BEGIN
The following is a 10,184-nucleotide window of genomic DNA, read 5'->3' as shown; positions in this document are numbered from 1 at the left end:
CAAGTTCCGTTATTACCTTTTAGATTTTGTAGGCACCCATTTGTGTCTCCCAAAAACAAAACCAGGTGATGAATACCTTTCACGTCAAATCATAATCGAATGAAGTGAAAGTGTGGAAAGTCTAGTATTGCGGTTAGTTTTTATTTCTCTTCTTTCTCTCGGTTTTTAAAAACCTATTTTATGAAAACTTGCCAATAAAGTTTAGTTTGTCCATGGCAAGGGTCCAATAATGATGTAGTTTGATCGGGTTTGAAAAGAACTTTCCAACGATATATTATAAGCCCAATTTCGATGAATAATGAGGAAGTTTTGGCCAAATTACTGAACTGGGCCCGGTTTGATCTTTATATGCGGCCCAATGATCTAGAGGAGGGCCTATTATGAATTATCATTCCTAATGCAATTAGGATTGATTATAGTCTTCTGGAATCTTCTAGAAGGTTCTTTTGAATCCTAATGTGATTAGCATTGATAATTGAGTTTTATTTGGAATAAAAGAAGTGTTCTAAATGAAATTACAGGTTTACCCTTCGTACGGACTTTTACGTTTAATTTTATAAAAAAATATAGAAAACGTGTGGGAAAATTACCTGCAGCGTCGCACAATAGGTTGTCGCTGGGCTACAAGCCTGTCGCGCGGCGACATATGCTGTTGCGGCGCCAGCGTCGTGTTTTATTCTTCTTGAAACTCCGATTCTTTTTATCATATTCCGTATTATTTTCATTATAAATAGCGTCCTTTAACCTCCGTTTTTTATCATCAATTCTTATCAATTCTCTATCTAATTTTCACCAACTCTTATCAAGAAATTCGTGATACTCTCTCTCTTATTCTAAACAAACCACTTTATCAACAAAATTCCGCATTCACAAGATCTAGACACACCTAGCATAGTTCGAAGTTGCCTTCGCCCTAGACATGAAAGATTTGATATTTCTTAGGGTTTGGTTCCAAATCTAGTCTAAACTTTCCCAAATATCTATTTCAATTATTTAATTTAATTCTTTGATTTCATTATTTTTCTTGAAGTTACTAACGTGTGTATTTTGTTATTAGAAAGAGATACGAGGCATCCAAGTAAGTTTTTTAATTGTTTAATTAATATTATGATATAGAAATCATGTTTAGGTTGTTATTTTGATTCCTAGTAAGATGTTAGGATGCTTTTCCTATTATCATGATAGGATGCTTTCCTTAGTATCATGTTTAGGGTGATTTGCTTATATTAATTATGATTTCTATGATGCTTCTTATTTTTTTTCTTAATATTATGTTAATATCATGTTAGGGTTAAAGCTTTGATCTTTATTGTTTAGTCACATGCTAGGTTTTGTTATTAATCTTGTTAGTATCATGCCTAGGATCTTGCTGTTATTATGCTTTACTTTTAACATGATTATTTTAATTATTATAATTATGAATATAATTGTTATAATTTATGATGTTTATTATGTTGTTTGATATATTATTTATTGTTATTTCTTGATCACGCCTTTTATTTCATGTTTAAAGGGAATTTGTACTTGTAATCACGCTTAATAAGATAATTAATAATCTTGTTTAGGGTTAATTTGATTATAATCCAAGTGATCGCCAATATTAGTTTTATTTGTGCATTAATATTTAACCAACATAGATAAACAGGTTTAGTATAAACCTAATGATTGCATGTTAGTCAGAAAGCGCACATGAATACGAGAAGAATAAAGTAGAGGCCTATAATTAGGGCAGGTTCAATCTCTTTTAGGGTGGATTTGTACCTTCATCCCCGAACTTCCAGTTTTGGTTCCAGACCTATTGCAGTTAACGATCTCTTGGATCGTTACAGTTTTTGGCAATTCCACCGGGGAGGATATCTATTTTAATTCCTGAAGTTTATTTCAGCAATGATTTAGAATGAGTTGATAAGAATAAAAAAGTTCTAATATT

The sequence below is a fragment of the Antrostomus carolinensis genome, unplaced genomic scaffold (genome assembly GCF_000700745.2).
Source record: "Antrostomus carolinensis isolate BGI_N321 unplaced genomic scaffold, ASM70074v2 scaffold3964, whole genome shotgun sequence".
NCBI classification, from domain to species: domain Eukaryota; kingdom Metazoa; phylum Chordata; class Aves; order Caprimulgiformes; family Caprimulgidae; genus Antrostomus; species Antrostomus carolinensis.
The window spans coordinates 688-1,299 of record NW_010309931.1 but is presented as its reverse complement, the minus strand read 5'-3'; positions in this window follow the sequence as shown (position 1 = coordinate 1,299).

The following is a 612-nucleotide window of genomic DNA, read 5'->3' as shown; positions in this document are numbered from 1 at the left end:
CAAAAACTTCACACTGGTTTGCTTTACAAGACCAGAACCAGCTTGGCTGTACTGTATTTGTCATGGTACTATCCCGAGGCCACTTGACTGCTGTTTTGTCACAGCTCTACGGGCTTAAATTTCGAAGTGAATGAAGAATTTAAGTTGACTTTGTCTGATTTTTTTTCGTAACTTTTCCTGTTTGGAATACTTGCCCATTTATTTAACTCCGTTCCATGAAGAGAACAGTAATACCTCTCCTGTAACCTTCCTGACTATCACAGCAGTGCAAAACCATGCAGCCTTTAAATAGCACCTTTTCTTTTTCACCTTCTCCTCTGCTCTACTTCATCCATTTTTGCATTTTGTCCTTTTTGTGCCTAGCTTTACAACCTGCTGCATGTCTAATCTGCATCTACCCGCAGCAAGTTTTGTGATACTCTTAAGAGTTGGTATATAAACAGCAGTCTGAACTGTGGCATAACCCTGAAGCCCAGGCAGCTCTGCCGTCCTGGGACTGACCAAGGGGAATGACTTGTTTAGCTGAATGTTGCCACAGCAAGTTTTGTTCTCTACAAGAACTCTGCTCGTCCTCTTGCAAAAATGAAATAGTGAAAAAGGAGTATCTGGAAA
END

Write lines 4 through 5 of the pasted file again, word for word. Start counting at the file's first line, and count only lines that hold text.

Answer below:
Source record: "Antrostomus carolinensis isolate BGI_N321 unplaced genomic scaffold, ASM70074v2 scaffold3964, whole genome shotgun sequence".
NCBI classification, from domain to species: domain Eukaryota; kingdom Metazoa; phylum Chordata; class Aves; order Caprimulgiformes; family Caprimulgidae; genus Antrostomus; species Antrostomus carolinensis.